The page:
By Jennifer Young
There are all sorts of American relics related to Presidents and First Families collected all over the country. George Washington’s comfy leather and white oak chair is displayed at Mount Vernon as is his wife’s initialed ‘tea china’ covered cup. The Smithsonian Institute is home to Abraham Lincoln’s famed top hat and Jackie Kennedy’s 1961 silk chiffon inaugural gown is showcased at the National Museum of American Art.
A rather more unusual artifact associated with Mary Todd Lincoln can be viewed at the Batavia Depot Museum located in Batavia, Illinois. If you’re in the area, stop in to check out the former First Lady’s sanitarium bed, where she slept when her son had her committed for what was described as erratic behavior.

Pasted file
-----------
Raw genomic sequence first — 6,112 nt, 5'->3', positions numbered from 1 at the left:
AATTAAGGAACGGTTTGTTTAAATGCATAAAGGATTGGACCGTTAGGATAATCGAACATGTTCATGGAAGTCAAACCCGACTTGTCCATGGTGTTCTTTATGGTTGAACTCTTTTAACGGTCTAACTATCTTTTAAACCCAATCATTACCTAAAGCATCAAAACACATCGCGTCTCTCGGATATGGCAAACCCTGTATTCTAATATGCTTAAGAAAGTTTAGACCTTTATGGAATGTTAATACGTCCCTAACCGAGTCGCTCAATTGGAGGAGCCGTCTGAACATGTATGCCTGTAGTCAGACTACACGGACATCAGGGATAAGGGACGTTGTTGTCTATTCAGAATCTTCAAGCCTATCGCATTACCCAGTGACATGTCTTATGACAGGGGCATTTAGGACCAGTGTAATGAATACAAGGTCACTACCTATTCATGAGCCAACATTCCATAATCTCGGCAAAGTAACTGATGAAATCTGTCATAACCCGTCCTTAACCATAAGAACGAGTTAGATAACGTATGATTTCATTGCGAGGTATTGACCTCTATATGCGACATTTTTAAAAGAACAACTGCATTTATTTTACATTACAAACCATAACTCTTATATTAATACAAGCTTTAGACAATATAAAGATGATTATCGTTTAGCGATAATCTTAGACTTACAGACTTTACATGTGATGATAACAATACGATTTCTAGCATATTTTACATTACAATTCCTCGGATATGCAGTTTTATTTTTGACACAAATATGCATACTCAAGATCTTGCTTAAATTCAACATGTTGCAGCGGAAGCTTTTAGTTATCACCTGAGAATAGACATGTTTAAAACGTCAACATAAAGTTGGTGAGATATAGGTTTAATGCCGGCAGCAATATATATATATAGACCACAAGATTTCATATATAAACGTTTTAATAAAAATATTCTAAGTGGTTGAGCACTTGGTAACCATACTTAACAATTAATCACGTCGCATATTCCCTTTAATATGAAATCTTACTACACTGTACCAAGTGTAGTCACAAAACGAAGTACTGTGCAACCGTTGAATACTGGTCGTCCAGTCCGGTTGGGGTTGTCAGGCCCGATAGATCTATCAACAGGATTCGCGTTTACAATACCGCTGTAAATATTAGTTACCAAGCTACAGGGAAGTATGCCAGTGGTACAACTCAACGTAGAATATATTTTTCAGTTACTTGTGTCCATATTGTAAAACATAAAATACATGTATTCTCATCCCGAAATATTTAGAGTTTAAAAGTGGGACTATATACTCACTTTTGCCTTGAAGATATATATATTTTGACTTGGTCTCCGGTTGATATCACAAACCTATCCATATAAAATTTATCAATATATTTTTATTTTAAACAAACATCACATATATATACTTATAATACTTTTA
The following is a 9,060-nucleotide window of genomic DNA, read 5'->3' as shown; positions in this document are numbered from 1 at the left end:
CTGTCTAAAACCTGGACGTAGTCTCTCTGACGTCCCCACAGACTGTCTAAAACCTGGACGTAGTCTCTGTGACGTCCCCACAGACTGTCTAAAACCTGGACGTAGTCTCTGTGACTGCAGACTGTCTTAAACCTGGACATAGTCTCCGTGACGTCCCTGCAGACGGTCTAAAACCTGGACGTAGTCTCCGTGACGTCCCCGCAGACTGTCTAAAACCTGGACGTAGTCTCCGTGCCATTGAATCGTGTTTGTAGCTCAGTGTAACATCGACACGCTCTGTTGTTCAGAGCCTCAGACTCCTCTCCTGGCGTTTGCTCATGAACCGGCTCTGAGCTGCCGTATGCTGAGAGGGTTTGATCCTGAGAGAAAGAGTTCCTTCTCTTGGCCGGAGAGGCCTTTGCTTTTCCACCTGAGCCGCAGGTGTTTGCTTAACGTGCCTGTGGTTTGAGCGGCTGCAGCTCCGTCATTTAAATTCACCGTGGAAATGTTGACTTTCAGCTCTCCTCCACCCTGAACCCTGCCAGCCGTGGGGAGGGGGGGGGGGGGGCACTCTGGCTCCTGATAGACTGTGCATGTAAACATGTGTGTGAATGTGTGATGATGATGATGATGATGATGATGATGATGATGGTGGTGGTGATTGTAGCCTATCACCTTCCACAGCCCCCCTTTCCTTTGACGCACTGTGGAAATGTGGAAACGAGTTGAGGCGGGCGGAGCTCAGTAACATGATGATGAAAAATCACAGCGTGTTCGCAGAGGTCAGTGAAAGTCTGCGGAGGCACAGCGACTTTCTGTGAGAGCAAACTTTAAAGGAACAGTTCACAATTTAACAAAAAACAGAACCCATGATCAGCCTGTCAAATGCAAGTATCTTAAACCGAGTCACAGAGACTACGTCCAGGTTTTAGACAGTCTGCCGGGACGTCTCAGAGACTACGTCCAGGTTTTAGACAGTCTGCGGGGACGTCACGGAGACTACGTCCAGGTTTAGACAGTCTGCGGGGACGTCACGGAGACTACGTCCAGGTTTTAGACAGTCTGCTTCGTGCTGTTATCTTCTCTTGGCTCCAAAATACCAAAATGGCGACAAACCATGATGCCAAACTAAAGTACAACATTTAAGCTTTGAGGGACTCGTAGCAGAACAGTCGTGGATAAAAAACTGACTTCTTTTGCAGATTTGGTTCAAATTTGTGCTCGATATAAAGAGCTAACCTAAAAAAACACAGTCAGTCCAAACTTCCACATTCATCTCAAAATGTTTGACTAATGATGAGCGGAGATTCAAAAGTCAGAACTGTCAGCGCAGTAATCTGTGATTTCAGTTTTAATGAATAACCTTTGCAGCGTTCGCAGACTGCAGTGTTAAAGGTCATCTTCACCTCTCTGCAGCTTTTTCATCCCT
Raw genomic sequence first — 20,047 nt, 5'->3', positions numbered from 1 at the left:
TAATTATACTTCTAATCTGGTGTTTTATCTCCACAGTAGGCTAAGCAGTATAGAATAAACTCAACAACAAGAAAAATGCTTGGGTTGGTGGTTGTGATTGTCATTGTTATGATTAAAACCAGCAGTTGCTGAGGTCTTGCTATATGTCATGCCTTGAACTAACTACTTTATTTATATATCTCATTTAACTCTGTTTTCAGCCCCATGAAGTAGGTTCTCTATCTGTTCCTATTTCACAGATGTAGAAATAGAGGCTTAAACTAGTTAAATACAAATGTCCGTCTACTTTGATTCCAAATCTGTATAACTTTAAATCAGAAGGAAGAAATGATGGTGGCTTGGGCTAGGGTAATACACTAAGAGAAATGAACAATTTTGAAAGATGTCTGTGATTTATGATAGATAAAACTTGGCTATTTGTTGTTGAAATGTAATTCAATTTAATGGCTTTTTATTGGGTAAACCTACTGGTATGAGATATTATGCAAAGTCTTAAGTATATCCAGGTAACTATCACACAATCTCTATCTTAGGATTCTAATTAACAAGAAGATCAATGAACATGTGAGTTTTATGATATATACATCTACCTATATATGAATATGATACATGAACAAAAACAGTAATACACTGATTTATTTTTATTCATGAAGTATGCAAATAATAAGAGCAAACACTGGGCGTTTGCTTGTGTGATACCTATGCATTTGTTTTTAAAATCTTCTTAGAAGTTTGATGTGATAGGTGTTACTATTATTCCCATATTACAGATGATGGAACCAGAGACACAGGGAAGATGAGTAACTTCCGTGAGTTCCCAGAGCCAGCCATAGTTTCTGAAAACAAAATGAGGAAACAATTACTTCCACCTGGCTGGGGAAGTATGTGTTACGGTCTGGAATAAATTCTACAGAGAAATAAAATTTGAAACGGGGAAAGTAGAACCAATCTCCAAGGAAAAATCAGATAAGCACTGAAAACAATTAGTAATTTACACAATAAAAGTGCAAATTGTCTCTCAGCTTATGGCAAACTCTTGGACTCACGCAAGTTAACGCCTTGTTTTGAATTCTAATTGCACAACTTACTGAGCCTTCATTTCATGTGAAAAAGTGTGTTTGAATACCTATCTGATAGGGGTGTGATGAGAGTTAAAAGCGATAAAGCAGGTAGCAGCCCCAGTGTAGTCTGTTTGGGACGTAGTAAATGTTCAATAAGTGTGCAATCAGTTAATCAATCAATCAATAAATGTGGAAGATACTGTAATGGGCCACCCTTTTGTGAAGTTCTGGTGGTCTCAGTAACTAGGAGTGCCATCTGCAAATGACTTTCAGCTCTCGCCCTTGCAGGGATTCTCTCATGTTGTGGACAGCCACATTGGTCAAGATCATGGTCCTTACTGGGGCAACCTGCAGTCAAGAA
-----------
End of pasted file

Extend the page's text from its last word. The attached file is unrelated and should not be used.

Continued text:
On May 19, 1875, Robert Todd Lincoln, the eldest son of Abraham and Mary Todd Lincoln, had his mother forcibly taken to a courthouse in Chicago where she was declared to be “insane.” She was then committed to Bellevue Place, a mental institution and private rest home for women. Mary spent a few months in the Batavia sanitarium before she was released into her sister’s care in Springfield, IL–against the advice of her sanitarium doctor. The bed and dresser that Mary used during her sanitarium stay are now showcased at the Batavia Depot Museum.